O_CREAT in open()?

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O_CREAT in open()?

John Muir-3
Why isn't O_CREAT passed through to the open call in the FUSE library
(or from the kernel for that matter)?

I'd like to avoid a whole bunch of empty files on my underlying
file-system. Is there a way to handle this?

What would happen if I patched the kernel module to allow O_CREAT at
least to get through.

Thanks,

John.

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Re: O_CREAT in open()?

Valient Gough
On Wednesday 25 May 2005 19:43, John Muir wrote:
> Why isn't O_CREAT passed through to the open call in the FUSE library
> (or from the kernel for that matter)?
>
> I'd like to avoid a whole bunch of empty files on my underlying
> file-system. Is there a way to handle this?


An open(... O_CREAT) gets turned into a mknod followed by an open.  Is your
open() failing?

A common problem is that open(..., O_RDWR | O_CREAT, 0222)  can create files
which do not have write access, yet it is valid to have them opened in
read-write mode.  So after the mknod you end up with a file that doesn't have
write permission, followed by a request to open for write.  But it seems this
question has to be revisited now if the default_permission flag disabled.

When fuse's default_permission flag is in effect, then the kernel has already
checked permissions before passing along the requests, so you can assume that
it is ok to proceed and open the file for write anyway.  But what happens if
default_permission is not in effect?  Then how do we know it is ok to open a
file for write when it doesn't allow write access?

Valient


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Re: O_CREAT in open()?

Miklos Szeredi
In reply to this post by John Muir-3
> Why isn't O_CREAT passed through to the open call in the FUSE library
> (or from the kernel for that matter)?

The way O_CREAT works in linux, is that if the file doesn't exist the
VFS calls the create() method, and then calls the open() method.  Open
will never actually have to create the file, so it doesn't need
O_CREAT.

> I'd like to avoid a whole bunch of empty files on my underlying
> file-system. Is there a way to handle this?

Why do you get empty files?

> What would happen if I patched the kernel module to allow O_CREAT at
> least to get through.

Nothing especially bad would happen.  Though I'm still curious why you
need O_CREAT at open() time.

Miklos


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Re: O_CREAT in open()?

John Muir-3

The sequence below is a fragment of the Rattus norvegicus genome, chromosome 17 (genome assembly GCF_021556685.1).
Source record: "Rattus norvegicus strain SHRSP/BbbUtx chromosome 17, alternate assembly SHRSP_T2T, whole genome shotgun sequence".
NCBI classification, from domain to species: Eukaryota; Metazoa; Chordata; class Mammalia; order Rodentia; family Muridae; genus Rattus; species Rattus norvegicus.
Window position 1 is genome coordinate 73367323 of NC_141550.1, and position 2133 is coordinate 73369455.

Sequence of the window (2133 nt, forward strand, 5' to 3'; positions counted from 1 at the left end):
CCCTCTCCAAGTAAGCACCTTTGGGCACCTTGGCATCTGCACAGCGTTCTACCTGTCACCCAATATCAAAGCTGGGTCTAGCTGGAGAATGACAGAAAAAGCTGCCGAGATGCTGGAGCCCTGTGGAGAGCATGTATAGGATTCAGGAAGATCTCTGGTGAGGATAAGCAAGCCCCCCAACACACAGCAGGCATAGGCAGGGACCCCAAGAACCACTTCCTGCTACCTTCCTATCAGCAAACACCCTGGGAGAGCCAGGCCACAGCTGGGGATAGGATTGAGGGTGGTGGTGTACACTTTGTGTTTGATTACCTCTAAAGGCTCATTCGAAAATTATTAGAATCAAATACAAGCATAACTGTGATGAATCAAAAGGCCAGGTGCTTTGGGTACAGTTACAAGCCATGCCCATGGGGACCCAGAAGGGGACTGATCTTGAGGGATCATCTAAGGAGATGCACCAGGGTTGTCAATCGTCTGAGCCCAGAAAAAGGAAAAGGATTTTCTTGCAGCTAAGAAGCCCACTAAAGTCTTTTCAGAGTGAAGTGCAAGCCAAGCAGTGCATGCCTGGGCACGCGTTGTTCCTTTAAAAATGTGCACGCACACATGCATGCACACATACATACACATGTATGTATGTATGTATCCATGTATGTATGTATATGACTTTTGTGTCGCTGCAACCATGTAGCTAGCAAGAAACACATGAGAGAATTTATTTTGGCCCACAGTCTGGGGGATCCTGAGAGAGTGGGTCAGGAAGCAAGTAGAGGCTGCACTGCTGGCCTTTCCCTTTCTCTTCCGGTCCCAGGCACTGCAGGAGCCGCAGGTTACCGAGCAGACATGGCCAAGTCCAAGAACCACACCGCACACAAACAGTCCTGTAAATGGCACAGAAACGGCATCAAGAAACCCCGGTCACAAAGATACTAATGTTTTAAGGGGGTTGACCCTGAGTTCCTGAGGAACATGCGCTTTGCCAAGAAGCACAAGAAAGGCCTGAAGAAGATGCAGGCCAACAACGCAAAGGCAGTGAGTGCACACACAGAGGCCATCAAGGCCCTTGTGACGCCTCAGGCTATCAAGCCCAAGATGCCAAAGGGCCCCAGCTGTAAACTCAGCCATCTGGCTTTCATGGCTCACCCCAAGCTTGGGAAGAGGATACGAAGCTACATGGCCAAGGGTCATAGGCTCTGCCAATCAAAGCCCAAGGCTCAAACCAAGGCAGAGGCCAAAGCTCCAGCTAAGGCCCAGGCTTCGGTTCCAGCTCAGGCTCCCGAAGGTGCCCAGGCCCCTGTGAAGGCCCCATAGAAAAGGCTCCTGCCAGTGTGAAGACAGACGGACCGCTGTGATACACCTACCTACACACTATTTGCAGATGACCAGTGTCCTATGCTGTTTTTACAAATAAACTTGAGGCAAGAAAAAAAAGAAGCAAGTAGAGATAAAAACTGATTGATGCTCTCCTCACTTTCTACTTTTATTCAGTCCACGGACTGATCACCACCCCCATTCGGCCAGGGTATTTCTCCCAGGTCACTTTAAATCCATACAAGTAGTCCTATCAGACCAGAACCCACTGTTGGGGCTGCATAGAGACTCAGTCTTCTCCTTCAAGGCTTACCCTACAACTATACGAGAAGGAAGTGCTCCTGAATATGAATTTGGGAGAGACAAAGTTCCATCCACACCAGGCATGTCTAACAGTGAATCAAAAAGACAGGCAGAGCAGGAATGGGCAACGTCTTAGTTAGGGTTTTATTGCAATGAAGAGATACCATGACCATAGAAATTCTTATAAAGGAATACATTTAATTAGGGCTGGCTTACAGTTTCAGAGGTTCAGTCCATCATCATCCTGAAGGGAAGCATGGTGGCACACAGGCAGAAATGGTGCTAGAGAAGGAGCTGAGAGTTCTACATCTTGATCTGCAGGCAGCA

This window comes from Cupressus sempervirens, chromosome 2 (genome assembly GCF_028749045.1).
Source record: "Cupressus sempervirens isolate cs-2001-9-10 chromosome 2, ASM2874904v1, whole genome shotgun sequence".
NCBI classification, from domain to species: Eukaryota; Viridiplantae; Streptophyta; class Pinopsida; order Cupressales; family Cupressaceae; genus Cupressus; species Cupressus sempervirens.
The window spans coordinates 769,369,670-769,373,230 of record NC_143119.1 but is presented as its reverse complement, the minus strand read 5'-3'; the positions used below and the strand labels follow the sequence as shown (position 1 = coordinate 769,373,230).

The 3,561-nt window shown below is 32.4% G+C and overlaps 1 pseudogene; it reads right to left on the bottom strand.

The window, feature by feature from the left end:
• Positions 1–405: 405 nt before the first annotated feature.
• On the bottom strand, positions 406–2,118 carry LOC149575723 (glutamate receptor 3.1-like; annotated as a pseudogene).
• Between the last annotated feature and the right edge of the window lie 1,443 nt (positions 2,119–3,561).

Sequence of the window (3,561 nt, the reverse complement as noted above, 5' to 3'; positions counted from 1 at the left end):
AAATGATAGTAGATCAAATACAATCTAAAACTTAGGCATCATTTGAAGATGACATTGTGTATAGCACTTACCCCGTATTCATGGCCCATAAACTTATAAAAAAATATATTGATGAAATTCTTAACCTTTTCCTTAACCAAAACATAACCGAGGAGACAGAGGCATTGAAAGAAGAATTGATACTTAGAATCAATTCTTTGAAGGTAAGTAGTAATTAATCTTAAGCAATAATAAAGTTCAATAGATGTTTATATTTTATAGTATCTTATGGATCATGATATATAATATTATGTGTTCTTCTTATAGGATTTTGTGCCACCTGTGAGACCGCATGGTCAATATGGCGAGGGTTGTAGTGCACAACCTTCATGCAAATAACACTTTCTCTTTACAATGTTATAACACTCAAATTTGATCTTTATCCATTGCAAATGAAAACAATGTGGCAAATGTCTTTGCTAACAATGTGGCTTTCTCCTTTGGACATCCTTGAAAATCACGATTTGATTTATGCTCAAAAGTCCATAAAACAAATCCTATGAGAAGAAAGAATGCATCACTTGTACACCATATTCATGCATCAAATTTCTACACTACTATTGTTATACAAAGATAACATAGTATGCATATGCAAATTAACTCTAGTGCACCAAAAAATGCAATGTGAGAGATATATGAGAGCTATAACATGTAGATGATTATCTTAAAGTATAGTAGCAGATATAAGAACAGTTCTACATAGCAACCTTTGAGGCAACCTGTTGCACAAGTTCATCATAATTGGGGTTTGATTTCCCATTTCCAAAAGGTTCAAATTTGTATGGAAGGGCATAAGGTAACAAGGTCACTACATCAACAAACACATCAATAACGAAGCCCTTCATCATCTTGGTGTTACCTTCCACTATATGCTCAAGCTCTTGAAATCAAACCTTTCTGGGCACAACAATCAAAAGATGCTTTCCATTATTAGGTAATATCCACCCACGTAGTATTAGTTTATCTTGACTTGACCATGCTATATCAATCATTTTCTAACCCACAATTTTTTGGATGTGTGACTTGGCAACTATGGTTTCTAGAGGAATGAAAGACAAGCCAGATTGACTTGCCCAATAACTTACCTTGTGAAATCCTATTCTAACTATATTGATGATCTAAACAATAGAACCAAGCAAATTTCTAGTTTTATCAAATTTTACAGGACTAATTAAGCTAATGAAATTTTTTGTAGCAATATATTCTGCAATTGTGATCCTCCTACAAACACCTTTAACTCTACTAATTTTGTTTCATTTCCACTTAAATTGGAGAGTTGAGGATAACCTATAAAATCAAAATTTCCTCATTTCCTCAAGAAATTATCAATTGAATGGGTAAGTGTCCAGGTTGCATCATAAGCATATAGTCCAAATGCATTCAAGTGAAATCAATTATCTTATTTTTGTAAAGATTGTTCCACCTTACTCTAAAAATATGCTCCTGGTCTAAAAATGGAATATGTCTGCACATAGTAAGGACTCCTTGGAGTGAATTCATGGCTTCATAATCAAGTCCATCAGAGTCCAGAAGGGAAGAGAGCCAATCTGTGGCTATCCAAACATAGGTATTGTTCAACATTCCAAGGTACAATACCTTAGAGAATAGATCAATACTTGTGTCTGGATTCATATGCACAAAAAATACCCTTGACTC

In reply to this post by Valient Gough
Valient Gough wrote:

>On Wednesday 25 May 2005 19:43, John Muir wrote:
>  
>
>>I'd like to avoid a whole bunch of empty files on my underlying
>>file-system. Is there a way to handle this?
>>    
>>
>An open(... O_CREAT) gets turned into a mknod followed by an open.  Is your open() failing?
>  
>
Ah! No. I didn't understand that open( O_CREAT ) means mknod followed by
open. Just jumping to conclusions. Thanks.

Maybe this needs to be added somewhere to doc/ or FAQ... or I should
read the code huh?

>A common problem is that open(..., O_RDWR | O_CREAT, 0222)  can create files which do not have write access, yet it is valid to have them opened in read-write mode.  So after the mknod you end up with a file that doesn't have write permission, followed by a request to open for write.  But it seems this question has to be revisited now if the default_permission flag disabled.
>
>When fuse's default_permission flag is in effect, then the kernel has already checked permissions before passing along the requests, so you can assume that it is ok to proceed and open the file for write anyway.  But what happens if default_permission is not in effect?  Then how do we know it is ok to open a file for write when it doesn't allow write access?
>  
>
I guess you'd have to stat that file yourself?

John.

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Re: O_CREAT in open()?

John Muir-3
In reply to this post by Miklos Szeredi
Miklos Szeredi wrote:

>>Why isn't O_CREAT passed through to the open call in the FUSE library (or from the kernel for that matter)?
>>    
>>
>
>The way O_CREAT works in linux, is that if the file doesn't exist the VFS calls the create() method, and then calls the open() method.  Open will never actually have to create the file, so it doesn't need
>O_CREAT.
>
>  
>
>>I'd like to avoid a whole bunch of empty files on my underlying
>>file-system. Is there a way to handle this?
>>    
>>
>
>Why do you get empty files?
>  
>
I thought that I would need to do open(), followed by open(O_CREAT)
because I didn't realize that the open(O_CREAT) by a user was translated
to FUSE mknod followed by FUSE open.

Thanks,

John.

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Re: O_CREAT in open()?

Miklos Szeredi
In reply to this post by Valient Gough
> But what happens if default_permission is not in effect?  Then how
> do we know it is ok to open a file for write when it doesn't allow
> write access?

Well, an ACCESS method could be introduced, which would get called
before OPEN and by access().

In fact the kernel calls the filesystem's permission() method before
every operation (except getattr()), but for other operations it does
not buy us anything to make two requests instead of just one.

With OPEN, this is the only way the permission checking can correctly
be done if not using 'default_permission'.

Does this make sense?

There's still problem with filesystems (like sshfs) which cannot check
open permission before actually opening the file.

The solution would be if the kernel could pass this information
(permission check needed/not needed) to open.  Currently this is not
available, but it would be simple enough to modify the VFS to allow
this.

Miklos


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